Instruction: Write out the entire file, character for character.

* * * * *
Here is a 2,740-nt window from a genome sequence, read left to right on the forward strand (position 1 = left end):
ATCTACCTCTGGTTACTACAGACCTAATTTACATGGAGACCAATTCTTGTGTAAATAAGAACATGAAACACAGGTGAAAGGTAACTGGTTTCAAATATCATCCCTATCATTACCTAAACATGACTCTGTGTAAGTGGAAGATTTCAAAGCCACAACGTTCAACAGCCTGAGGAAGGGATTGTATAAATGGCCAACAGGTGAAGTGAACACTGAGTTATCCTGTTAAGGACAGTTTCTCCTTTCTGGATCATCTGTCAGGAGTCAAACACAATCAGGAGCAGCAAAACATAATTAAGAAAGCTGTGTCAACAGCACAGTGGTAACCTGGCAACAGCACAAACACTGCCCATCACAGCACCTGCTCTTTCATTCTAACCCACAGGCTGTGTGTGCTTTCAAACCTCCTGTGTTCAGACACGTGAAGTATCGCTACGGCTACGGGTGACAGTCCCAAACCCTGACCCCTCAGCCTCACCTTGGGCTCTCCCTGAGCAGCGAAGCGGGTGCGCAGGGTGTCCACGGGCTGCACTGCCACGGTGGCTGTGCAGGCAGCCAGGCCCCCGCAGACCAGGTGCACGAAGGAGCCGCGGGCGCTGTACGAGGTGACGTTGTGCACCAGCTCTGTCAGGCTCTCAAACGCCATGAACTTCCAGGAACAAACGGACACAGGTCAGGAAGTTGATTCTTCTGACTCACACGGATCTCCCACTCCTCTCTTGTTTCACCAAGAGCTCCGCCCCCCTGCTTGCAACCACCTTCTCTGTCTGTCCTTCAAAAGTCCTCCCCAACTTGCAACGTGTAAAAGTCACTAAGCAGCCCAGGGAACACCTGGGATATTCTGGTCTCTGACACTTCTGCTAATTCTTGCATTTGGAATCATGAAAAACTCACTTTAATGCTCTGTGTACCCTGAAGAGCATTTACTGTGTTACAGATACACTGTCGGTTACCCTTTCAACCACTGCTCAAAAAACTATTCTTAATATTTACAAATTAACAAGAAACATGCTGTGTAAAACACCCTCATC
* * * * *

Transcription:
Here is a 2,740-nt window from a genome sequence, read left to right on the forward strand (position 1 = left end):
ATCTACCTCTGGTTACTACAGACCTAATTTACATGGAGACCAATTCTTGTGTAAATAAGAACATGAAACACAGGTGAAAGGTAACTGGTTTCAAATATCATCCCTATCATTACCTAAACATGACTCTGTGTAAGTGGAAGATTTCAAAGCCACAACGTTCAACAGCCTGAGGAAGGGATTGTATAAATGGCCAACAGGTGAAGTGAACACTGAGTTATCCTGTTAAGGACAGTTTCTCCTTTCTGGATCATCTGTCAGGAGTCAAACACAATCAGGAGCAGCAAAACATAATTAAGAAAGCTGTGTCAACAGCACAGTGGTAACCTGGCAACAGCACAAACACTGCCCATCACAGCACCTGCTCTTTCATTCTAACCCACAGGCTGTGTGTGCTTTCAAACCTCCTGTGTTCAGACACGTGAAGTATCGCTACGGCTACGGGTGACAGTCCCAAACCCTGACCCCTCAGCCTCACCTTGGGCTCTCCCTGAGCAGCGAAGCGGGTGCGCAGGGTGTCCACGGGCTGCACTGCCACGGTGGCTGTGCAGGCAGCCAGGCCCCCGCAGACCAGGTGCACGAAGGAGCCGCGGGCGCTGTACGAGGTGACGTTGTGCACCAGCTCTGTCAGGCTCTCAAACGCCATGAACTTCCAGGAACAAACGGACACAGGTCAGGAAGTTGATTCTTCTGACTCACACGGATCTCCCACTCCTCTCTTGTTTCACCAAGAGCTCCGCCCCCCTGCTTGCAACCACCTTCTCTGTCTGTCCTTCAAAAGTCCTCCCCAACTTGCAACGTGTAAAAGTCACTAAGCAGCCCAGGGAACACCTGGGATATTCTGGTCTCTGACACTTCTGCTAATTCTTGCATTTGGAATCATGAAAAACTCACTTTAATGCTCTGTGTACCCTGAAGAGCATTTACTGTGTTACAGATACACTGTCGGTTACCCTTTCAACCACTGCTCAAAAAACTATTCTTAATATTTACAAATTAACAAGAAACATGCTGTGTAAAACACCCTCATC